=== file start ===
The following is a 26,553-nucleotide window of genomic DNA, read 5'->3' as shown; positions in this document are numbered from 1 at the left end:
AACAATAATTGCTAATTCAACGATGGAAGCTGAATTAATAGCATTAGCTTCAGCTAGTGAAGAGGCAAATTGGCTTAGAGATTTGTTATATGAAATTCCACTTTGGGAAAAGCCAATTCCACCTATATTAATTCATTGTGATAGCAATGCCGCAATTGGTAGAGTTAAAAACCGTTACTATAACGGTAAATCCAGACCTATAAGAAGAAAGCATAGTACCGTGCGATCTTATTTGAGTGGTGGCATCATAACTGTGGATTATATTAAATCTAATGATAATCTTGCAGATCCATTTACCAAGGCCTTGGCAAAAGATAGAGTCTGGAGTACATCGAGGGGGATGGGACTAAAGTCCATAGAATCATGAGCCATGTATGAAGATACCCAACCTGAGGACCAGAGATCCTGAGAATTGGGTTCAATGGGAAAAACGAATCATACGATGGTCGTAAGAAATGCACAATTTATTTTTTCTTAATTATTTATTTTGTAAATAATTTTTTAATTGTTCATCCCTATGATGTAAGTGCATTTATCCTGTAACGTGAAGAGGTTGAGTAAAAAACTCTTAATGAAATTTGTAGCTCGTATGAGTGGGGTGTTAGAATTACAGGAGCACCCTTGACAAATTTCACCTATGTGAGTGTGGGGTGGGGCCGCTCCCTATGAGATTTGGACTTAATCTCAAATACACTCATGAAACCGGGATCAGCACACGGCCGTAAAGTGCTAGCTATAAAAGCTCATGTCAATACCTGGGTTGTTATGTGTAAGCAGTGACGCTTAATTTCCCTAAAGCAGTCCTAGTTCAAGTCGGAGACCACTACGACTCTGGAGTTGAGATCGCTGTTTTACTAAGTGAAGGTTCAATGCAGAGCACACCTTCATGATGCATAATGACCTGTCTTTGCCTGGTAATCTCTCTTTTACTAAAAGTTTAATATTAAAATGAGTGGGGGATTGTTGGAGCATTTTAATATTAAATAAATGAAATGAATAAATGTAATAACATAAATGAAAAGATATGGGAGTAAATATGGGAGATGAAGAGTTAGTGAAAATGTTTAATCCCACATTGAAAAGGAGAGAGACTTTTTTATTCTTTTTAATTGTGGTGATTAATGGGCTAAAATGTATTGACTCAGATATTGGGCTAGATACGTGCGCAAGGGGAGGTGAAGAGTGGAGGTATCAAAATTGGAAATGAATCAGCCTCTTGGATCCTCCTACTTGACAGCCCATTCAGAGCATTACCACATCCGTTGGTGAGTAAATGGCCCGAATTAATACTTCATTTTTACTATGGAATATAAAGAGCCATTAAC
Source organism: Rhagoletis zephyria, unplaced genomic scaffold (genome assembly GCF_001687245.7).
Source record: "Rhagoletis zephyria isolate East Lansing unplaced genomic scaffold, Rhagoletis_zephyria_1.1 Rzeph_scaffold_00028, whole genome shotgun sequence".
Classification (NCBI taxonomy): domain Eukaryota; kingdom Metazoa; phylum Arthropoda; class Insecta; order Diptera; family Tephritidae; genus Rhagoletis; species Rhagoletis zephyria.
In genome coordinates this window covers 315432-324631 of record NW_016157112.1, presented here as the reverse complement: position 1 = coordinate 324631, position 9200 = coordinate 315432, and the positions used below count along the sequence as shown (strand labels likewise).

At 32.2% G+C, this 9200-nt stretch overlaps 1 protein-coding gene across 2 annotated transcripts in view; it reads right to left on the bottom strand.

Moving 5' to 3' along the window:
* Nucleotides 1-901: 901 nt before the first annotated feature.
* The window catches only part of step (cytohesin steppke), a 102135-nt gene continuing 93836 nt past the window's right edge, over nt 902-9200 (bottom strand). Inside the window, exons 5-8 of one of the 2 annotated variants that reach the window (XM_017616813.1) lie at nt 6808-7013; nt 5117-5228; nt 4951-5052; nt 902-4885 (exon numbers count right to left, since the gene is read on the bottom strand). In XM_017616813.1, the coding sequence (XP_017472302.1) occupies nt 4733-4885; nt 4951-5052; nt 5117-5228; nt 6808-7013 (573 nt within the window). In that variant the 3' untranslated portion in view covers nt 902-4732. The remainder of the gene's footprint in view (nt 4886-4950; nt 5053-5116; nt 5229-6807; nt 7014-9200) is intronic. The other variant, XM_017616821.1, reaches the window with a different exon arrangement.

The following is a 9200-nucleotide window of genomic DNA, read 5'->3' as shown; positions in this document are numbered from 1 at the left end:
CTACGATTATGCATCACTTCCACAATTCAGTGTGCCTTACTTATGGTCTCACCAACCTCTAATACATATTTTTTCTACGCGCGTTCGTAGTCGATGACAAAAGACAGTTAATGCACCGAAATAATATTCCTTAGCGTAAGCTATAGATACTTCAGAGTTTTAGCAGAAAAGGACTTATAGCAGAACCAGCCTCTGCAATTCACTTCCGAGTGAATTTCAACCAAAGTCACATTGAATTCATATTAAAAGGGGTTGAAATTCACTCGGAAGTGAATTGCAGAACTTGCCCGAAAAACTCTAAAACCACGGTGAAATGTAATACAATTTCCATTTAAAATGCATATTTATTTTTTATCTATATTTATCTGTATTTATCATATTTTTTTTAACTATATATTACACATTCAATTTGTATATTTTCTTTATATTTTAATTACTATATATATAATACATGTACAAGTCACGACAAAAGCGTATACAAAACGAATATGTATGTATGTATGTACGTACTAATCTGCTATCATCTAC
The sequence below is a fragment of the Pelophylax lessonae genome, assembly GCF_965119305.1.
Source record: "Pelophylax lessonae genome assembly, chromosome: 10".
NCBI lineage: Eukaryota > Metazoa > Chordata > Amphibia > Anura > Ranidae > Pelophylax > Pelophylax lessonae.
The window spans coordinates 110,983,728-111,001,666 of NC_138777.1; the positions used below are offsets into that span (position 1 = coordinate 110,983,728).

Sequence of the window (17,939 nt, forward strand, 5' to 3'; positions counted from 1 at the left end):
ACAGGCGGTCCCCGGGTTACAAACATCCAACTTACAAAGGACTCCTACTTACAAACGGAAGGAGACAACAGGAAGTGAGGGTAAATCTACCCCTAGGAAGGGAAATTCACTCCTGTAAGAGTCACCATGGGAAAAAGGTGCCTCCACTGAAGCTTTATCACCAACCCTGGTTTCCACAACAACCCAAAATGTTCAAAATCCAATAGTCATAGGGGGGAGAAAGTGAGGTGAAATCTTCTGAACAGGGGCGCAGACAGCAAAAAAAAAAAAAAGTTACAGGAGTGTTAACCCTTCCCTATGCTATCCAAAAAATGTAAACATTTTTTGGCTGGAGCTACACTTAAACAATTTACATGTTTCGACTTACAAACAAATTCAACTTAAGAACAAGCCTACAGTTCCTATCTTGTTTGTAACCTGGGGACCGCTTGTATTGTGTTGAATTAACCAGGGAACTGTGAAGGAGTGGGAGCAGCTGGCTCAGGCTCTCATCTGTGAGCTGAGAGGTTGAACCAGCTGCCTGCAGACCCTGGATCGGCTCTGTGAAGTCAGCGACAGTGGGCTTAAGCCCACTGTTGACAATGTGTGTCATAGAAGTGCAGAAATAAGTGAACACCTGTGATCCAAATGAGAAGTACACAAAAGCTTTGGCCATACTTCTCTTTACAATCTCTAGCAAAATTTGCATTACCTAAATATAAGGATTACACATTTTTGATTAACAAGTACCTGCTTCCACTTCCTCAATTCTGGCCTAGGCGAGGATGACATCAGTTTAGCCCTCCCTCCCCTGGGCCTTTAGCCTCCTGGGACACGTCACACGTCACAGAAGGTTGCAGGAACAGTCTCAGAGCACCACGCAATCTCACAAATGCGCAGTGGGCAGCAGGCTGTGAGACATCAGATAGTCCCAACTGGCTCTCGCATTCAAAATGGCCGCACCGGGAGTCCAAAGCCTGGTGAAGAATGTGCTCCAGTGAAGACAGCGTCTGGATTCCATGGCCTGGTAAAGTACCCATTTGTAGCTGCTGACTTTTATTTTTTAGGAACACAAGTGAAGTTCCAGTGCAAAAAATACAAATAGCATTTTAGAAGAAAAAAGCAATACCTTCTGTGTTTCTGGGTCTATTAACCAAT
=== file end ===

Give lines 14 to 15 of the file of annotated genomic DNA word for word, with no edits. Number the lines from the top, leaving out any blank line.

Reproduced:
Source record: "Pelophylax lessonae genome assembly, chromosome: 10".
NCBI lineage: Eukaryota > Metazoa > Chordata > Amphibia > Anura > Ranidae > Pelophylax > Pelophylax lessonae.